Curious about just how astrobiologists plan to make good on their goal to find life in space in the next 20 years? We've compiled some of the coolest upcoming search-for-life projects we could find--check out our feature on the subject here, and browse the gallery below for a guide to some of the most impressive efforts directed at finding extraterrestrial life.
Click to launch our guide to the current efforts dedicated to finding life in space.
As part of my article about the search for extraterrestrial life, I interviewed Seth Shostak, a senior astronomer at the SETI Institute in Mountain View, California, about when we'll find ET, why intelligent beings will be artificial, not biological, and why arms and legs make more sense than wheels. Here's the fascinating transcript of what he had to say.
Aliens could conceivably live on planets illuminated by the swirling mass of photons orbiting the singularity of a special type of black hole, according to a new theory.
Certain black holes are charged and rotate, and they possess a region past the event horizon — the point of no return — in which the fabric of spacetime appears normal again. This is called the inner Cauchy horizon.
Since the first binary code sent from Puerto Rico in 1974, our messages to aliens have been increasingly complicated and cryptic, possibly so much that extraterrestrials won't get what we're saying.
A trio of astrophysicists from the US and France hope to change that by building an extraterrestrial messaging protocol, so any spacebound communiqué could be easily understood.
As if there wasn't enough excitement swirling around the discovery of a potentially habitable planet circling the star Gliese 581 just 20 light years away, one of the scientists behind yesterday's announcement upped the ante during a press briefing yesterday afternoon, declaring "my own personal feeling is that the chances of life on this planet are 100 percent."
Something is consuming hydrogen and organic molecules on Saturn's moon Titan, and the recipe matches astrobiologists' theories about possible methane-based life. Granted, there may be other chemical explanations -- it's just that no one knows what they are yet.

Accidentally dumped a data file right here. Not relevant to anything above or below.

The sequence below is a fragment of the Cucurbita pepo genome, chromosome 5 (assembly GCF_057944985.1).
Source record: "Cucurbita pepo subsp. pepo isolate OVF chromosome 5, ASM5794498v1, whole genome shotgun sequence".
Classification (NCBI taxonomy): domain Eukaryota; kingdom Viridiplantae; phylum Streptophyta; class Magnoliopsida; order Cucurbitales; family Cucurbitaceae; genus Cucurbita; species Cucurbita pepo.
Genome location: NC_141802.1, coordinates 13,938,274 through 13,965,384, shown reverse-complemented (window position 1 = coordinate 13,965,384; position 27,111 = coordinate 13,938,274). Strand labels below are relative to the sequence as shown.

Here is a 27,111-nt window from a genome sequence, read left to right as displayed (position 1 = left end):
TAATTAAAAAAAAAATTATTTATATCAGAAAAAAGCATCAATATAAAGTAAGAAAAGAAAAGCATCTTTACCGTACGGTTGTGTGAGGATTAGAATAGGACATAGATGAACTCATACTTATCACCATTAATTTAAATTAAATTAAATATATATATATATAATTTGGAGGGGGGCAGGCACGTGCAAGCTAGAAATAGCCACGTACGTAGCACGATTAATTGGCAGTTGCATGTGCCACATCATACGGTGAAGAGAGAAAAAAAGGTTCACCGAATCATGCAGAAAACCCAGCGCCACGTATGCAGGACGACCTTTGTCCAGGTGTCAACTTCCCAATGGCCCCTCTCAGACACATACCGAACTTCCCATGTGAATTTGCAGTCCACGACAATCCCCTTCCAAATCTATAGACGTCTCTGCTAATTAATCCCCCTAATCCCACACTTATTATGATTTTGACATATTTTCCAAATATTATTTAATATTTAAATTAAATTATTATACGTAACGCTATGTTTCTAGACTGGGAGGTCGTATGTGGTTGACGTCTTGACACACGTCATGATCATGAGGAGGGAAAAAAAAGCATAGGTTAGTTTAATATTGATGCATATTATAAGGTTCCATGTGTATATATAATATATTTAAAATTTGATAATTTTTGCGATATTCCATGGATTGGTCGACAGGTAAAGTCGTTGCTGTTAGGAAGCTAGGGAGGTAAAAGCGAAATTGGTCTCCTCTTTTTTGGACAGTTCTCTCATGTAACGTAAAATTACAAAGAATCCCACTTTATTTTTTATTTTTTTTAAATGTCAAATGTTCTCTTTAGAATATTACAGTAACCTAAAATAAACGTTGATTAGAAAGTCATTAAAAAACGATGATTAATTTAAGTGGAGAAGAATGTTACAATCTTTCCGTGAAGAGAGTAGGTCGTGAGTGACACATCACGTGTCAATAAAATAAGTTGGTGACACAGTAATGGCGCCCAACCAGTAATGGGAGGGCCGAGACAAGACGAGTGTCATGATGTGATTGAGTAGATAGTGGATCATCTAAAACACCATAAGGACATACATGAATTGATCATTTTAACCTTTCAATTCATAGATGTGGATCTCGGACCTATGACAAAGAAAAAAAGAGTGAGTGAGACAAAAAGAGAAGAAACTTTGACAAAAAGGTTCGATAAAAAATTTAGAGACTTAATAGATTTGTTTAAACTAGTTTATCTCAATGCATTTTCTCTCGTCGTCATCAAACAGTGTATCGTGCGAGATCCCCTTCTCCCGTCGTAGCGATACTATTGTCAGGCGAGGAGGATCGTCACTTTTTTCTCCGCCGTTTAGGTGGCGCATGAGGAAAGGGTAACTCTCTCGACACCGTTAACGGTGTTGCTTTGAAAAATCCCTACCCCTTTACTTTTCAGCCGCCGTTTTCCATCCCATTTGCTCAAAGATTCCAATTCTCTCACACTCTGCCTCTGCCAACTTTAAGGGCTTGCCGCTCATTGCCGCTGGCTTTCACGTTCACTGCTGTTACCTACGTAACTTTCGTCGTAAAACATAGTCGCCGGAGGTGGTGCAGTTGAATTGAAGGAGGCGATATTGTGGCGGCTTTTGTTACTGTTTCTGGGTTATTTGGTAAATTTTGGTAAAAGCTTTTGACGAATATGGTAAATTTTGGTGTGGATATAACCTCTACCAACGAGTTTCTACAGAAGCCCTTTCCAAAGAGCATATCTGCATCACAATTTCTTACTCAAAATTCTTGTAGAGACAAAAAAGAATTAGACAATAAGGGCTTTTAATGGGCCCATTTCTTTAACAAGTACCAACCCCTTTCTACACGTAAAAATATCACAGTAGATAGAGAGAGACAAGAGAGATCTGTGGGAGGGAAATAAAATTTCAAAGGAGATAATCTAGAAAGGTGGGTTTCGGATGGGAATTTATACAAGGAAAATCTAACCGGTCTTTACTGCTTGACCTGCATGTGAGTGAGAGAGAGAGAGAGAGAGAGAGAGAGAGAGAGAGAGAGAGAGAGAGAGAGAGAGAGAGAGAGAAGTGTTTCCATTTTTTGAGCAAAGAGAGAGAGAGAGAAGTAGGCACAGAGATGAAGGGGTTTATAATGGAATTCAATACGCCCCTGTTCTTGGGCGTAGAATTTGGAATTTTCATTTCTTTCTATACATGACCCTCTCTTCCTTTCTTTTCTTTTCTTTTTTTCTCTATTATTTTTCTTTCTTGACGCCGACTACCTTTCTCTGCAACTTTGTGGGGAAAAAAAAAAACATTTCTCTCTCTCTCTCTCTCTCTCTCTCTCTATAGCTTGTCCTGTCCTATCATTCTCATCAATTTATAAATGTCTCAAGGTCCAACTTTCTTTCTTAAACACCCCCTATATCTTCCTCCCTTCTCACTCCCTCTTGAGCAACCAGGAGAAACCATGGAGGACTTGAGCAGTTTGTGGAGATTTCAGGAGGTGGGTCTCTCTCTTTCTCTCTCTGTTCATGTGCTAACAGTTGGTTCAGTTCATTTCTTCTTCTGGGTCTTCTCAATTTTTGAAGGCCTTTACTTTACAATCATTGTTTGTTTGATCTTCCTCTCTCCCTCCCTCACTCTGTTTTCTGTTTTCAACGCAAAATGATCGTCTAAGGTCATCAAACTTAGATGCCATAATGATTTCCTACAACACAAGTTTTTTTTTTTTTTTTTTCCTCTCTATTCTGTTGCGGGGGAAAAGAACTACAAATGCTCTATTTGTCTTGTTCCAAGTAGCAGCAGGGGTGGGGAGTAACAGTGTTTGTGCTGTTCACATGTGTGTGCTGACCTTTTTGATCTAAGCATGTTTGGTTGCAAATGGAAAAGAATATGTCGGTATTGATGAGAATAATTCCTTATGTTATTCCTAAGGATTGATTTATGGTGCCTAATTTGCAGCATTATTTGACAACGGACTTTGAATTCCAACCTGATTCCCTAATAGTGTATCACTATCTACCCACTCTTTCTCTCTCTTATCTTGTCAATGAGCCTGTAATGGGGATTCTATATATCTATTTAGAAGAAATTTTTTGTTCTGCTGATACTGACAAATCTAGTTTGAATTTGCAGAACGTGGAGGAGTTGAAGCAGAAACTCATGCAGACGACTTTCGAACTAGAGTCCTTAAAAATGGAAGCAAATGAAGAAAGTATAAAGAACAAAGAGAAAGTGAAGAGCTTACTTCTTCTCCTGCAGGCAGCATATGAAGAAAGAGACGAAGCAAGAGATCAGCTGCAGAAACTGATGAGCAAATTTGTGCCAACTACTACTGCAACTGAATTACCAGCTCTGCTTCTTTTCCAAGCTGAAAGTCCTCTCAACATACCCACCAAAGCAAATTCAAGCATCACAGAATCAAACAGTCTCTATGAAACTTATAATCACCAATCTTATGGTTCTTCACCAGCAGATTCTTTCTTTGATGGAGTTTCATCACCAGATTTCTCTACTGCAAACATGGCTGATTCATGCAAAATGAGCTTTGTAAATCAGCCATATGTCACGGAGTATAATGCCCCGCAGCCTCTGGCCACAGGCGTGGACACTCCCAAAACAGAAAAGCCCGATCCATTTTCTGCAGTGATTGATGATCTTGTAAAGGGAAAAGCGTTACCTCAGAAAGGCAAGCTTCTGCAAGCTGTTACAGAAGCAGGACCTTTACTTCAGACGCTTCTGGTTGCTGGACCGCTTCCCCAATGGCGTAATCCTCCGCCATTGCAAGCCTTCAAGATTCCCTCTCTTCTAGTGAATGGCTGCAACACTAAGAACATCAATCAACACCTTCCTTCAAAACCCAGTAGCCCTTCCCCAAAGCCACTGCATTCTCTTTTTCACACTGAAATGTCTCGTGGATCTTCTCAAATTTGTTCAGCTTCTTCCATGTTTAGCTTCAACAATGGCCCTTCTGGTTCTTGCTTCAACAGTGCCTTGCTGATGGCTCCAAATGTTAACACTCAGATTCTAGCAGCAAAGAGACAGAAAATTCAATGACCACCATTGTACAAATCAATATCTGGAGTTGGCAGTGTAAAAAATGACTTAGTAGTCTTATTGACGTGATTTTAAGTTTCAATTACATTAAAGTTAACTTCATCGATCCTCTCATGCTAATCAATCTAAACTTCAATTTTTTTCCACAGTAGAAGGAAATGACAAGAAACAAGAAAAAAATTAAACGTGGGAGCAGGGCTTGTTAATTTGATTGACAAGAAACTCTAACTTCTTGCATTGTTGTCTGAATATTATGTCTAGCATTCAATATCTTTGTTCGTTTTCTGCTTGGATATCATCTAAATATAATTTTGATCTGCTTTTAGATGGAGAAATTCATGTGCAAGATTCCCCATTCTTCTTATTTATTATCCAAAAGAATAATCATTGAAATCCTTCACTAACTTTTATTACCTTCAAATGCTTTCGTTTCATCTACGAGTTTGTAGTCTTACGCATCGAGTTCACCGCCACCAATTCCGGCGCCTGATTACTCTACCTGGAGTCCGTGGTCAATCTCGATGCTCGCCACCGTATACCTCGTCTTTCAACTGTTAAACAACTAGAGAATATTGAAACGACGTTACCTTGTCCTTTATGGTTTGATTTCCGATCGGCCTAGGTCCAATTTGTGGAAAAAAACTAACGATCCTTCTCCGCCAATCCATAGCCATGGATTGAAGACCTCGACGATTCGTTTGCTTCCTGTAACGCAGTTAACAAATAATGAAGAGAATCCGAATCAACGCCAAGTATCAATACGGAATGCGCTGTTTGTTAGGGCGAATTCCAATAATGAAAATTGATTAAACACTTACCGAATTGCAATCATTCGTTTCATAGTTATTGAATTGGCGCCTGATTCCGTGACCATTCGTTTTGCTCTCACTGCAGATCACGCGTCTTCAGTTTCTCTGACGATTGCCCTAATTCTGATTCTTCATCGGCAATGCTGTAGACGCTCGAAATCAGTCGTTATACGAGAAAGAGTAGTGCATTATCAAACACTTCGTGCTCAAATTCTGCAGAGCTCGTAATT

New data from the Cassini spacecraft show hydrogen is disappearing near Titan's surface. What's more, scientists have not been able to find acetylene, an organic molecule that should be pretty abundant in the moon's thick atmosphere.
All this fits very nicely with a theory from NASA astrobiologist Chris McKay, who proposed five years ago that microbial life on Titan could breathe hydrogen and eat acetylene, producing methane as a result.
On closer inspection, it seems that the Romulans haven't hijacked Voyager 2 after all. NASA has identified the problem that caused the space probe -- which is currently coasting somewhere 8 to 10 billion miles from Earth -- to start returning distorted patterns of data last month. Evidently a single memory bit in the memory of an onboard computer flipped from a zero to a one, a problem the space agency intends to fix tomorrow.
NASA's search for extraterrestrial life could result in missions such as a balloon or boat-like capsule on Titan, or even a complex three-part Mars mission to return a Martian sample to Earth. Until then, scientists have focused attention on both Earth and Mars regions which could hold organic materials or microfossils.
Extraterrestrial life hunters gathered this week near Houston at what amounts to a biennial Woodstock for astrobiologists, and a NASA teleconference today gave a glimpse into the proceedings. Some of the best and the brightest shared their latest findings and discussed future missions to search for signs of life on Mars, Europa and other exotic solar system destinations.
Over the past decade, those who wished to contribute to SETI's mission of locating life elsewhere in the universe could leave their computers on running a special screensaver and donate their unused computing power to the cause. Now, SETI director Jill Tarter is asking people around the globe to get more involved in the Search for Extraterrestrial Intelligence by opening up SETI's servers to the public calling for a worldwide, open source contribution to the search.
This week, scientists from around the globe converge on Cambridge University in England to discuss mankind's relationship with intelligent life from beyond the stars. So far, the news is not promising.